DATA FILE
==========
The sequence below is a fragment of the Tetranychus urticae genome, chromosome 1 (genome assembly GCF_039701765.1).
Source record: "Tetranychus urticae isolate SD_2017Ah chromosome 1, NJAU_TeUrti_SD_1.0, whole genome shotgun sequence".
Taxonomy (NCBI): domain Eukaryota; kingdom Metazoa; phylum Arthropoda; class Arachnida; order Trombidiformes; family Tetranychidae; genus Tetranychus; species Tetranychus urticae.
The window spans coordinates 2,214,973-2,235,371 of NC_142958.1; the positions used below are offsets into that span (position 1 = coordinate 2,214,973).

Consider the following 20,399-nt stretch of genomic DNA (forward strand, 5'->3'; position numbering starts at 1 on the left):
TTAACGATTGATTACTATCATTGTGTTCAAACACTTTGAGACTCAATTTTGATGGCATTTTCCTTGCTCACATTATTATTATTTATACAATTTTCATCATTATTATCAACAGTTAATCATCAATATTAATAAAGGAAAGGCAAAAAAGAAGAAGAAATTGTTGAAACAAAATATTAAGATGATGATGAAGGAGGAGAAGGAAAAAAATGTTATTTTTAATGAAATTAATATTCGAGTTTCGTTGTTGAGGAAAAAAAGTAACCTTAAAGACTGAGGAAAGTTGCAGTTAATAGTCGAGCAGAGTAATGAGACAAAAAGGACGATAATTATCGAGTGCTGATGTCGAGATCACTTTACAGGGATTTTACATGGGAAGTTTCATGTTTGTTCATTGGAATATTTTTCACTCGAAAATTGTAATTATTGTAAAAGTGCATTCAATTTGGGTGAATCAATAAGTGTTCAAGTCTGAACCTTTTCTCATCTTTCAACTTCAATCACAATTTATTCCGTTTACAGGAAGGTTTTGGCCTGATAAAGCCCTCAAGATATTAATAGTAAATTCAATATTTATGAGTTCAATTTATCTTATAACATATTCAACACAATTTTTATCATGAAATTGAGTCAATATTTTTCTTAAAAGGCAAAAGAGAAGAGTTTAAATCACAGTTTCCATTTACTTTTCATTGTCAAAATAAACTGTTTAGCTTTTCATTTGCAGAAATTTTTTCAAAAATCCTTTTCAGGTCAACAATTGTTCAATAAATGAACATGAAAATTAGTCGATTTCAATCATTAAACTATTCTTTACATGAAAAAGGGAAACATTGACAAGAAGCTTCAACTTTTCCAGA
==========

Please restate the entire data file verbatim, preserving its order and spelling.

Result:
The sequence below is a fragment of the Tetranychus urticae genome, chromosome 1 (genome assembly GCF_039701765.1).
Source record: "Tetranychus urticae isolate SD_2017Ah chromosome 1, NJAU_TeUrti_SD_1.0, whole genome shotgun sequence".
Taxonomy (NCBI): domain Eukaryota; kingdom Metazoa; phylum Arthropoda; class Arachnida; order Trombidiformes; family Tetranychidae; genus Tetranychus; species Tetranychus urticae.
The window spans coordinates 2,214,973-2,235,371 of NC_142958.1; the positions used below are offsets into that span (position 1 = coordinate 2,214,973).

Consider the following 20,399-nt stretch of genomic DNA (forward strand, 5'->3'; position numbering starts at 1 on the left):
TTAACGATTGATTACTATCATTGTGTTCAAACACTTTGAGACTCAATTTTGATGGCATTTTCCTTGCTCACATTATTATTATTTATACAATTTTCATCATTATTATCAACAGTTAATCATCAATATTAATAAAGGAAAGGCAAAAAAGAAGAAGAAATTGTTGAAACAAAATATTAAGATGATGATGAAGGAGGAGAAGGAAAAAAATGTTATTTTTAATGAAATTAATATTCGAGTTTCGTTGTTGAGGAAAAAAAGTAACCTTAAAGACTGAGGAAAGTTGCAGTTAATAGTCGAGCAGAGTAATGAGACAAAAAGGACGATAATTATCGAGTGCTGATGTCGAGATCACTTTACAGGGATTTTACATGGGAAGTTTCATGTTTGTTCATTGGAATATTTTTCACTCGAAAATTGTAATTATTGTAAAAGTGCATTCAATTTGGGTGAATCAATAAGTGTTCAAGTCTGAACCTTTTCTCATCTTTCAACTTCAATCACAATTTATTCCGTTTACAGGAAGGTTTTGGCCTGATAAAGCCCTCAAGATATTAATAGTAAATTCAATATTTATGAGTTCAATTTATCTTATAACATATTCAACACAATTTTTATCATGAAATTGAGTCAATATTTTTCTTAAAAGGCAAAAGAGAAGAGTTTAAATCACAGTTTCCATTTACTTTTCATTGTCAAAATAAACTGTTTAGCTTTTCATTTGCAGAAATTTTTTCAAAAATCCTTTTCAGGTCAACAATTGTTCAATAAATGAACATGAAAATTAGTCGATTTCAATCATTAAACTATTCTTTACATGAAAAAGGGAAACATTGACAAGAAGCTTCAACTTTTCCAGA